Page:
Diseases Treated by Blood and Bone Marrow Transplantation
The American Family Children’s Hospital has a Foundation for the Accreditation of Cellular Therapies-accredited, state-of-the-art bone marrow transplant unit complete with spacious patient rooms and lounge areas situated within a HEPA-filtered environment.
Patients undergo transplant for a wide variety of malignant and non-malignant conditions including:
- Acute lymphoblastic leukemia (ALL)
- Acute myeloid leukemia (AML)
- Chronic myeloid leukemia (CML)
- Hodgkin’s Lymphoma
- Non-Hodgkin’s Lymphoma
Bone Marrow Failure Syndromes
- Aplastic anemia
- Fanconi Anemia
Primary Immune Deficiencies
- Severe combined immunodeficiency syndrome (SCID)
- Wiskott-Aldrich syndrome
- Chronic Granulomatous Disease
- Hemophagocytic Lymphohistiocytosis
- Langerhans Cell Histiocytosis
We are able to offer a wide variety of transplant options using all stem cell sources (e.g. bone marrow, peripheral blood stem cells and umbilical cord blood) including:
- HLA matched sibling
- Adult Unrelated donor
- Umbilical Cord Blood units
- Haploidentical (parent to child)
Our transplant team consists of four physicians, a nurse practitioner and representatives from many other disciplines, including nutrition, child psychology, child life, social work, pharmacy and rehabilitative services. We are a designated Children’s Oncology Group transplant center and members of the Pediatric Blood and Marrow Transplant Consortium (PBMTC), the National Marrow Donor Program (NMDP) and the Center for International Blood and Marrow Transplant Research (CIBMTR).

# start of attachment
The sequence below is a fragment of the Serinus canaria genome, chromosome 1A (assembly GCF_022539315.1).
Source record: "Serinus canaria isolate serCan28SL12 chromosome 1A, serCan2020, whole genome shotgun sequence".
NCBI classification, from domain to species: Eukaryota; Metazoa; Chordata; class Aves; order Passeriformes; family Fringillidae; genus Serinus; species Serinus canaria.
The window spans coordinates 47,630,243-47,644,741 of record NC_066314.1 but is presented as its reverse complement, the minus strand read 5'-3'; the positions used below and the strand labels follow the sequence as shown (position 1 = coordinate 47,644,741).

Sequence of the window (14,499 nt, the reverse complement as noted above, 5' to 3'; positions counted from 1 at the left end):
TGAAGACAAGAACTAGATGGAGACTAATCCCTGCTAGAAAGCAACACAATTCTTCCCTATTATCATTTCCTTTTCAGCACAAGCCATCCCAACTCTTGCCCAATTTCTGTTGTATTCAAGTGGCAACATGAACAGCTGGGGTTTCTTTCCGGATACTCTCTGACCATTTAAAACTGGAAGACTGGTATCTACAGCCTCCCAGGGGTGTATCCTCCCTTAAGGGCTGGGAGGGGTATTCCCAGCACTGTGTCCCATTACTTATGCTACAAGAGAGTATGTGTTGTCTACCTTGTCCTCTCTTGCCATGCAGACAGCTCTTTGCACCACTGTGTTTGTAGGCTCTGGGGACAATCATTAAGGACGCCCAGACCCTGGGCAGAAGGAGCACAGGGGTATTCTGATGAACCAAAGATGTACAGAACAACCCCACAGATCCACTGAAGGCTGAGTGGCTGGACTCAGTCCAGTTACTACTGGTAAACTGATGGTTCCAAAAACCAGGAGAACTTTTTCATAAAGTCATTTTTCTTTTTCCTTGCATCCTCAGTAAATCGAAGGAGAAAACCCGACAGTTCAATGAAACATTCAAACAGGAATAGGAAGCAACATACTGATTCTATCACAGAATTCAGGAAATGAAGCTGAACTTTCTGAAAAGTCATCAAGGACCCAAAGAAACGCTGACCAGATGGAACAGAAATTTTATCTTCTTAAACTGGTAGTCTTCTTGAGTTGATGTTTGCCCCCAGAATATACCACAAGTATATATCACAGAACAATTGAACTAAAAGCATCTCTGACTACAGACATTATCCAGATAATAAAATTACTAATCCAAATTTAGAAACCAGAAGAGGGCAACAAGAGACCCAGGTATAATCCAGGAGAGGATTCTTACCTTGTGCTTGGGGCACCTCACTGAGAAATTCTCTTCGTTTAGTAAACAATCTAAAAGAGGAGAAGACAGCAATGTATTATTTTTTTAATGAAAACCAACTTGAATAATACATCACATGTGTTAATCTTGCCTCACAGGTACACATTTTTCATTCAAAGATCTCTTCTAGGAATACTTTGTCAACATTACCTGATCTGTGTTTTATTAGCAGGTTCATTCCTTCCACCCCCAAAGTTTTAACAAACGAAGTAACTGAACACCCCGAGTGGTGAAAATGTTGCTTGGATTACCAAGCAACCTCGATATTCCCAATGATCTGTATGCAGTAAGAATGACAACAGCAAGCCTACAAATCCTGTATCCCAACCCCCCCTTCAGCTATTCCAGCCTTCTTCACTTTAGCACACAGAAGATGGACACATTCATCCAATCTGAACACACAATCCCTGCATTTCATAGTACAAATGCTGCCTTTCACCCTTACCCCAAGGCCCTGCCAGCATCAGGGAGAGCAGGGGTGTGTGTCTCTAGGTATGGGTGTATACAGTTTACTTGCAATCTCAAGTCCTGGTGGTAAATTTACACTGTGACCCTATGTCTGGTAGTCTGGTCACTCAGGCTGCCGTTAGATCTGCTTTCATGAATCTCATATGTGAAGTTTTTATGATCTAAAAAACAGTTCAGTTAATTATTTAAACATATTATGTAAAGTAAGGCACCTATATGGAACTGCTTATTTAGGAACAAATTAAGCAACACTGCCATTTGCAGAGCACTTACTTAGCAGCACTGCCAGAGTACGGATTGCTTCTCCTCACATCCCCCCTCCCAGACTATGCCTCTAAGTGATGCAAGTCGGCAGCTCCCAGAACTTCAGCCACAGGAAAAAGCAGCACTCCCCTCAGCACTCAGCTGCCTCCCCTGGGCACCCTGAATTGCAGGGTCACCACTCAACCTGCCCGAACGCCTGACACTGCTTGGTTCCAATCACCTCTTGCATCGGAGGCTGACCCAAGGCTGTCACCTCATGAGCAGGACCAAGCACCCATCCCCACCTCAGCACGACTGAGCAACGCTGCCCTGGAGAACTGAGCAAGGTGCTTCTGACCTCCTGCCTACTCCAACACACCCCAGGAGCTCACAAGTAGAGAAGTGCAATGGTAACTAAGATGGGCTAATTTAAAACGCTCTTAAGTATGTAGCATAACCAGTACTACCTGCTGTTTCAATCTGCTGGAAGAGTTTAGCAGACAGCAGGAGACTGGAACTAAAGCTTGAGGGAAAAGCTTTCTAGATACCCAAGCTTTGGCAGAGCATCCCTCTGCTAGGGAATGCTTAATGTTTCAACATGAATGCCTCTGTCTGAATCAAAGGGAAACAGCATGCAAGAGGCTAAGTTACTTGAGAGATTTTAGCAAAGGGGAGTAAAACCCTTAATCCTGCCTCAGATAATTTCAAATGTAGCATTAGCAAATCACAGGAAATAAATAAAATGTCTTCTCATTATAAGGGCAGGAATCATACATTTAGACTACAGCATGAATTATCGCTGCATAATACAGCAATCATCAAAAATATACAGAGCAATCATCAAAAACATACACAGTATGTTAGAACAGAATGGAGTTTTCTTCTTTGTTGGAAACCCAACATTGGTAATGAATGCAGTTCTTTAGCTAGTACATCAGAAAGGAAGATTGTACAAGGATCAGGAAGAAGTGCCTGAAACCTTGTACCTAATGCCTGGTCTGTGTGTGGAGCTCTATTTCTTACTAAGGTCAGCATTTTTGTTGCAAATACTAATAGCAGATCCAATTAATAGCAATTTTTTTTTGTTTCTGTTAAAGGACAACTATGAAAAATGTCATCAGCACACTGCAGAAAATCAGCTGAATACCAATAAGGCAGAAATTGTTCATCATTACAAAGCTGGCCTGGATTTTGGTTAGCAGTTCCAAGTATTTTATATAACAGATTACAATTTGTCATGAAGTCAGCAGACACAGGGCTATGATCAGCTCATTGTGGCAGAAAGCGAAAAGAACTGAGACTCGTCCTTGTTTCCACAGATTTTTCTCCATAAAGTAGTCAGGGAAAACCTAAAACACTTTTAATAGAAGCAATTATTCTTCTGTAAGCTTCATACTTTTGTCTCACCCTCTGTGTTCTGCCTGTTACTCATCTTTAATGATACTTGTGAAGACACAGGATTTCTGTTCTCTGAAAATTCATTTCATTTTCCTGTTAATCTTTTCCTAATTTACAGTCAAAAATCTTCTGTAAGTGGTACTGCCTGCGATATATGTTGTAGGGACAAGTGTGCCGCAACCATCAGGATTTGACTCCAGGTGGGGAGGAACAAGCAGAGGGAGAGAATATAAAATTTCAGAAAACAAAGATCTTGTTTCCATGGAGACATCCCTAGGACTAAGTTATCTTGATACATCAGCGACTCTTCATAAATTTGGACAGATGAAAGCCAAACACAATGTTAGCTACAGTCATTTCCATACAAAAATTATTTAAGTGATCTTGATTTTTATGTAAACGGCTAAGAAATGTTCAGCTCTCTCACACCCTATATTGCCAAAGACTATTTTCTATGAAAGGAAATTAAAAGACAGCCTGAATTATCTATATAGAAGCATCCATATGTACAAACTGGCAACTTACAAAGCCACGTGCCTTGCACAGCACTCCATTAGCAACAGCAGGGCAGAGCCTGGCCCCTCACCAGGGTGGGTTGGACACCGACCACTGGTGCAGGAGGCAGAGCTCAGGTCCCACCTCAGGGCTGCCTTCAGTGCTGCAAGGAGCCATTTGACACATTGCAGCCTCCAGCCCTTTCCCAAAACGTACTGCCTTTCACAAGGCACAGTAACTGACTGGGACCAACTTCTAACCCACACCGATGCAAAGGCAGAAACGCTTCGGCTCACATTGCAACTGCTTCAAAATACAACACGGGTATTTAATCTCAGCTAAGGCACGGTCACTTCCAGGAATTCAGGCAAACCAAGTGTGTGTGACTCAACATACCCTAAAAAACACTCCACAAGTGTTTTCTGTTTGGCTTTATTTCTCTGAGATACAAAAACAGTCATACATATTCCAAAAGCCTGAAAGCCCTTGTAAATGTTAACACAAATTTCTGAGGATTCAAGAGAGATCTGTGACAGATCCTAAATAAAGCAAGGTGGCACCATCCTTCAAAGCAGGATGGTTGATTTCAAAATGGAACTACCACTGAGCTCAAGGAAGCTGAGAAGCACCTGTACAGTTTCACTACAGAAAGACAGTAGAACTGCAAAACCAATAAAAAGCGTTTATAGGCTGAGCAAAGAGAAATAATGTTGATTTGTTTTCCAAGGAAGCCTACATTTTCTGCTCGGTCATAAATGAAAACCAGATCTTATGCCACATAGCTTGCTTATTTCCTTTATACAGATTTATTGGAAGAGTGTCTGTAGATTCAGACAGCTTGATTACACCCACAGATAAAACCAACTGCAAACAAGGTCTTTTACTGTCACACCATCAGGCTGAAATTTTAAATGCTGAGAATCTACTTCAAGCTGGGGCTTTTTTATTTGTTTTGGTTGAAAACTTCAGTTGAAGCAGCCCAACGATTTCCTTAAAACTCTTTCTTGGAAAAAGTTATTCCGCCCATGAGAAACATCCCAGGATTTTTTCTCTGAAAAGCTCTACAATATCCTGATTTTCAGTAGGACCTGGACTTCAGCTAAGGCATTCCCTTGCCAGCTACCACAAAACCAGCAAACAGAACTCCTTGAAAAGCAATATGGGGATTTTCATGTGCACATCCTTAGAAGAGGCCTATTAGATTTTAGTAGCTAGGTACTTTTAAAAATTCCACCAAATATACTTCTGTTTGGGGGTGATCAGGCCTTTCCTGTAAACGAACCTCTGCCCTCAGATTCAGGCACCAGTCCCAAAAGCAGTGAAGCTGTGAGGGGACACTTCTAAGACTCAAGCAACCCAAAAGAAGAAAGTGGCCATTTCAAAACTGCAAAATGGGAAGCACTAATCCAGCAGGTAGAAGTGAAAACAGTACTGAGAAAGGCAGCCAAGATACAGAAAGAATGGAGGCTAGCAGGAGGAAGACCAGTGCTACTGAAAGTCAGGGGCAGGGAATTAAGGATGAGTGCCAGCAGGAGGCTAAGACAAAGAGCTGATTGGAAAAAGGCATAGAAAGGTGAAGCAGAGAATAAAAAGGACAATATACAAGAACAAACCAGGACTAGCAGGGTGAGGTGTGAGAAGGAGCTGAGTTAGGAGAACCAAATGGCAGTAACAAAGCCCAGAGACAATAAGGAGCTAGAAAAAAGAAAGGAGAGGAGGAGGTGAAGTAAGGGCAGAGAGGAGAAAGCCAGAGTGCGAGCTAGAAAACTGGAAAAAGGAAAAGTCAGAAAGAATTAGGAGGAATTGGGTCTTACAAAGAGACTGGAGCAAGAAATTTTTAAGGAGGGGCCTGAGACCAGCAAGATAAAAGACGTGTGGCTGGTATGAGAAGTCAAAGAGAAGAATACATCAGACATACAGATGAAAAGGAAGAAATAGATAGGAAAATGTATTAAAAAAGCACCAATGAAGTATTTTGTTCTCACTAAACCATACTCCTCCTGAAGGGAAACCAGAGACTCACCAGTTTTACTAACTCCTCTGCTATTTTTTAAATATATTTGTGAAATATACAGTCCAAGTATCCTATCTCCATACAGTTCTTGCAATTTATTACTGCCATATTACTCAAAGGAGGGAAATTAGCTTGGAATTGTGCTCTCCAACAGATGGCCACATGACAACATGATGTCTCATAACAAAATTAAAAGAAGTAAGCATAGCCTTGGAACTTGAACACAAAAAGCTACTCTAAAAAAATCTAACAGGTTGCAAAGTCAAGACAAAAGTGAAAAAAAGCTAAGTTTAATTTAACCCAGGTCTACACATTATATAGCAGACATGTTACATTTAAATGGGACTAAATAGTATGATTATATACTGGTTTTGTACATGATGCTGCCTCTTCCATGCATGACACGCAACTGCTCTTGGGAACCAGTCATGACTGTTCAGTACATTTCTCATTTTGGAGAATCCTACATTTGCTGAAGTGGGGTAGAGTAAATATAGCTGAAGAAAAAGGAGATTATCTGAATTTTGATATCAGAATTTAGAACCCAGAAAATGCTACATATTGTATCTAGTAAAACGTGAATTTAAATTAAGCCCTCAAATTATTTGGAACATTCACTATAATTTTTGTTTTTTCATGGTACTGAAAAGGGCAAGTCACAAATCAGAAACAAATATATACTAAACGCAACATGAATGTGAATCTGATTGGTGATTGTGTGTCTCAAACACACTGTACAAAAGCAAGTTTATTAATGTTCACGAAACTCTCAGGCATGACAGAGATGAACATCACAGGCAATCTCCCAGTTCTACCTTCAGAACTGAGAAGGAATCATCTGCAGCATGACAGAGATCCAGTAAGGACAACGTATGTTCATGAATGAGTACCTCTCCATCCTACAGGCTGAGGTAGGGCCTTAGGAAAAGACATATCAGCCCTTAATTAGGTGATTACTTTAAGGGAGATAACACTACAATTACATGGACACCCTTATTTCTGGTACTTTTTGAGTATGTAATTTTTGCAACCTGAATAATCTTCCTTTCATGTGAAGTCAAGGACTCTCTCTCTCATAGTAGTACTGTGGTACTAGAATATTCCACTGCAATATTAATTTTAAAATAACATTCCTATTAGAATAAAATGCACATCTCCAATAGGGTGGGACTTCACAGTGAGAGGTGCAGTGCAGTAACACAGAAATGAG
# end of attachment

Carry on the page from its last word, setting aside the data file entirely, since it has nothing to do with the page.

In addition, we have established novel laboratory and clinical research programs focused on the use of post-transplant immunotherapy to treat cancer. We are one of 27 member centers of the Cancer Immunotherapy Trials Network (CITN) in the US, and have research labs within the Hematology, Oncology & BMT division dedicated toward developing novel immunotherapies for cancer. We are also one of very few centers that offer I-131 MIBG therapy to treat patients with relapsed or refractory neuroblastoma.
In addition, through a novel institutional phase I clinical trial, we offer Natural Killer (NK) cell infusions to children with refractory cancer after haploidentical stem cell transplant. Our Production Assistance for Cellular Therapies (PACT) center serves as a resource for optimizing novel cell therapies, such as natural killer cell infusions, for children with refractory cancer, and UW is one of only five PACT centers nationwide designated by the National Heart, Lung and Blood Institute.
Wisconsin is one of a small number of states that currently screens for Severe Combined Immune Deficiency and other T cell lymphopenias in the Newborn Screening Program. This allows early identification and referral to tertiary care centers of infants born with this fatal disease. Early transplantation can be life-saving in these infants, especially if performed prior to the development of life-threatening infections. Our division works very closely with Pediatric Immunologists to identify and appropriately treat newly diagnosed infants.
Meet our Transplant Physicians
Kenneth DeSantes, MD (Director, Pediatric Bone Marrow Transplant Program)
Pediatric Bone Marrow Transplant Research Programs